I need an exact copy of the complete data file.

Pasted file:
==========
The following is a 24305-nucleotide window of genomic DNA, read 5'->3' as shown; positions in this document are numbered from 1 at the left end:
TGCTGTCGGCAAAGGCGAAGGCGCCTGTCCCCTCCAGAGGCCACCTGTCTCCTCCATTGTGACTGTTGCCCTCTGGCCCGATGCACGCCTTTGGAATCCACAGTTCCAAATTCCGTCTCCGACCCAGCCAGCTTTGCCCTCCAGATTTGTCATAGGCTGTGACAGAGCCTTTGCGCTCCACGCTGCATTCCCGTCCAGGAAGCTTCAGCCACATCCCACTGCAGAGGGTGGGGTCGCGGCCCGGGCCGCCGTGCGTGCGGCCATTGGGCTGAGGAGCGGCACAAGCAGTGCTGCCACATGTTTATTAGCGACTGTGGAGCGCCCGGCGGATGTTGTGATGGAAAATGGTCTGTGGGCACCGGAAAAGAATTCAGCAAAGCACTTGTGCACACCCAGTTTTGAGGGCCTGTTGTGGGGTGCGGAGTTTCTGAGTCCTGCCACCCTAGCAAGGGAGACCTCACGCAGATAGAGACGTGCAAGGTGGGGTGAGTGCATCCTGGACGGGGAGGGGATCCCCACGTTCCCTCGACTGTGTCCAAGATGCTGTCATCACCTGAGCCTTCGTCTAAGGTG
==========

The following is a 24305-nucleotide window of genomic DNA, read 5'->3' as shown; positions in this document are numbered from 1 at the left end:
TGCTGTCGGCAAAGGCGAAGGCGCCTGTCCCCTCCAGAGGCCACCTGTCTCCTCCATTGTGACTGTTGCCCTCTGGCCCGATGCACGCCTTTGGAATCCACAGTTCCAAATTCCGTCTCCGACCCAGCCAGCTTTGCCCTCCAGATTTGTCATAGGCTGTGACAGAGCCTTTGCGCTCCACGCTGCATTCCCGTCCAGGAAGCTTCAGCCACATCCCACTGCAGAGGGTGGGGTCGCGGCCCGGGCCGCCGTGCGTGCGGCCATTGGGCTGAGGAGCGGCACAAGCAGTGCTGCCACATGTTTATTAGCGACTGTGGAGCGCCCGGCGGATGTTGTGATGGAAAATGGTCTGTGGGCACCGGAAAAGAATTCAGCAAAGCACTTGTGCACACCCAGTTTTGAGGGCCTGTTGTGGGGTGCGGAGTTTCTGAGTCCTGCCACCCTAGCAAGGGAGACCTCACGCAGATAGAGACGTGCAAGGTGGGGTGAGTGCATCCTGGACGGGGAGGGGATCCCCACGTTCCCTCGACTGTGTCCAAGATGCTGTCATCACCTGAGCCTTCGTCTAAGGTG